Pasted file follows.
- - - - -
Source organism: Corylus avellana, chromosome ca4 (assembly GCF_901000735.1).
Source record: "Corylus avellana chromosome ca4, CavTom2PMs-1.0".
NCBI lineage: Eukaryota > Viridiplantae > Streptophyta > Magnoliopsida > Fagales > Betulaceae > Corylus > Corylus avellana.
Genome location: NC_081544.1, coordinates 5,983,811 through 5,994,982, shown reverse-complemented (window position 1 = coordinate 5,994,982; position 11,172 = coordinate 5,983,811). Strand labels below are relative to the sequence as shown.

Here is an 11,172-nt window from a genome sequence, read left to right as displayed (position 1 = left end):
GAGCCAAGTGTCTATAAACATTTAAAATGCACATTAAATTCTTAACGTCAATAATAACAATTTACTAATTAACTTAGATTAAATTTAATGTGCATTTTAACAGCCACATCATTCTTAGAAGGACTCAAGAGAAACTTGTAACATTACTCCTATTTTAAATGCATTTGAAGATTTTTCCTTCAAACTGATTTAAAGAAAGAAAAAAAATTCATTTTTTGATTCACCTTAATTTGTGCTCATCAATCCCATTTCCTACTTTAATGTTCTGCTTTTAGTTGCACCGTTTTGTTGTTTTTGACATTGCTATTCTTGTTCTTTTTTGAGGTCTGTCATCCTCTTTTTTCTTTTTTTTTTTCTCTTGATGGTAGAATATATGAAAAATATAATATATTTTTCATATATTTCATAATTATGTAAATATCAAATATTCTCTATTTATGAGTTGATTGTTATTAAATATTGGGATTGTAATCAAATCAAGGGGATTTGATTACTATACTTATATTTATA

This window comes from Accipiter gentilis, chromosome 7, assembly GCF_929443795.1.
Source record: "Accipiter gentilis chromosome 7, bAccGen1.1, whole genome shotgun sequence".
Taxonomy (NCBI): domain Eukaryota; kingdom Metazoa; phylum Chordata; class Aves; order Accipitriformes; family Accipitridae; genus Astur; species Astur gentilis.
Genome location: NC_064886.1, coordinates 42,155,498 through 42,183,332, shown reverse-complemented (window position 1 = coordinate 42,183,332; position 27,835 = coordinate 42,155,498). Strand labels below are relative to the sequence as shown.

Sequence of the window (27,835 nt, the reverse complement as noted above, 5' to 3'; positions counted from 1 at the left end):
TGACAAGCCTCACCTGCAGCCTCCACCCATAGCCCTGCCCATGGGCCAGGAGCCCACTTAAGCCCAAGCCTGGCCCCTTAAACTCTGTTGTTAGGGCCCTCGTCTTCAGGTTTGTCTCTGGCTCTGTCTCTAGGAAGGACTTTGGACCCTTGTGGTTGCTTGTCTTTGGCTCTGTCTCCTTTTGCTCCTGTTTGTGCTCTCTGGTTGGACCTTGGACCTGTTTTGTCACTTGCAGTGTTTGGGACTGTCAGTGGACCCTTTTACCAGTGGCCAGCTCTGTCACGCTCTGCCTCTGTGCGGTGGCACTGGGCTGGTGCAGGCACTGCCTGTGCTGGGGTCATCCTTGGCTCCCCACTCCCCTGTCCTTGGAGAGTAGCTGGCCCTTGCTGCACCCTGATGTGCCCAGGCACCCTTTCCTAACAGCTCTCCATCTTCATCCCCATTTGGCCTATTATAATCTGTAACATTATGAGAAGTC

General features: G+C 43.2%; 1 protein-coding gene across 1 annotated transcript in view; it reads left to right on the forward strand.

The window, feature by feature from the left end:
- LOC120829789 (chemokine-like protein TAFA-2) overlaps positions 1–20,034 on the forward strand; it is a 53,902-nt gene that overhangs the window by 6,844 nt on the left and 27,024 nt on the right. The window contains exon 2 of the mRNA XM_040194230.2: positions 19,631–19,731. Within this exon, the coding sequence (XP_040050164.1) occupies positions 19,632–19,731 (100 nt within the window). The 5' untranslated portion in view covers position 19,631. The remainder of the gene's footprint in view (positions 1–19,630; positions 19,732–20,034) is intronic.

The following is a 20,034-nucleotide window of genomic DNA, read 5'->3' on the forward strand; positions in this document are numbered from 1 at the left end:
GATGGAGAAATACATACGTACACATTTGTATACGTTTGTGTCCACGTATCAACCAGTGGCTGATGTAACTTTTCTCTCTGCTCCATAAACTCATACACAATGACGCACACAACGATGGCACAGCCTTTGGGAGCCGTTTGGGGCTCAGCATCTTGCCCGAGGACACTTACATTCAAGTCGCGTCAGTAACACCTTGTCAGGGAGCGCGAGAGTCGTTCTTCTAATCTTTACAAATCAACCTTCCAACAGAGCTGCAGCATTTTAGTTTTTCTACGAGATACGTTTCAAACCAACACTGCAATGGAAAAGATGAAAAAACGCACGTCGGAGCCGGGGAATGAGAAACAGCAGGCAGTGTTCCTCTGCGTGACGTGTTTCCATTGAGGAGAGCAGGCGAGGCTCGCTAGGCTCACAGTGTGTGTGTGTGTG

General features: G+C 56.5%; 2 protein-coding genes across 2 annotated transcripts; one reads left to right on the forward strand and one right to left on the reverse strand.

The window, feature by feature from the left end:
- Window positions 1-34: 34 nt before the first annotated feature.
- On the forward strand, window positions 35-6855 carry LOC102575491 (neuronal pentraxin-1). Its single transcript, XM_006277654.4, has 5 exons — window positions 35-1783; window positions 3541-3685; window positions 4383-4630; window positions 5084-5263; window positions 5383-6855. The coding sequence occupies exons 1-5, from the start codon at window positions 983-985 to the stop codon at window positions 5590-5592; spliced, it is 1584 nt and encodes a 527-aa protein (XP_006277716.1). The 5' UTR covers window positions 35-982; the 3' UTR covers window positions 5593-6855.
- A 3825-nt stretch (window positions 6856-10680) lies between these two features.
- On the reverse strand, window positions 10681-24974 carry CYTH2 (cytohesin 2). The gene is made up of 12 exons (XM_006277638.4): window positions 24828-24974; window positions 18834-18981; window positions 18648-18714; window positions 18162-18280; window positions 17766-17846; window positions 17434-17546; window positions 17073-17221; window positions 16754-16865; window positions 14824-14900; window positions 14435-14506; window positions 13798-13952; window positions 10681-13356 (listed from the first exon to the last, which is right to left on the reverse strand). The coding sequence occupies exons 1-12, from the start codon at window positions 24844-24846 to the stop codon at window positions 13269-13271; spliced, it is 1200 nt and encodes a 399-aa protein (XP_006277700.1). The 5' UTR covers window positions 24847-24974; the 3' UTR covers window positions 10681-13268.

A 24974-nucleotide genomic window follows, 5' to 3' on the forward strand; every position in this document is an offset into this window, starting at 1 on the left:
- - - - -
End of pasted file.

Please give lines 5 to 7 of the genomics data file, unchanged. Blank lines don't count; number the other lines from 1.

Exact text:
Here is an 11,172-nt window from a genome sequence, read left to right as displayed (position 1 = left end):
GAGCCAAGTGTCTATAAACATTTAAAATGCACATTAAATTCTTAACGTCAATAATAACAATTTACTAATTAACTTAGATTAAATTTAATGTGCATTTTAACAGCCACATCATTCTTAGAAGGACTCAAGAGAAACTTGTAACATTACTCCTATTTTAAATGCATTTGAAGATTTTTCCTTCAAACTGATTTAAAGAAAGAAAAAAAATTCATTTTTTGATTCACCTTAATTTGTGCTCATCAATCCCATTTCCTACTTTAATGTTCTGCTTTTAGTTGCACCGTTTTGTTGTTTTTGACATTGCTATTCTTGTTCTTTTTTGAGGTCTGTCATCCTCTTTTTTCTTTTTTTTTTTCTCTTGATGGTAGAATATATGAAAAATATAATATATTTTTCATATATTTCATAATTATGTAAATATCAAATATTCTCTATTTATGAGTTGATTGTTATTAAATATTGGGATTGTAATCAAATCAAGGGGATTTGATTACTATACTTATATTTATA

This window comes from Accipiter gentilis, chromosome 7, assembly GCF_929443795.1.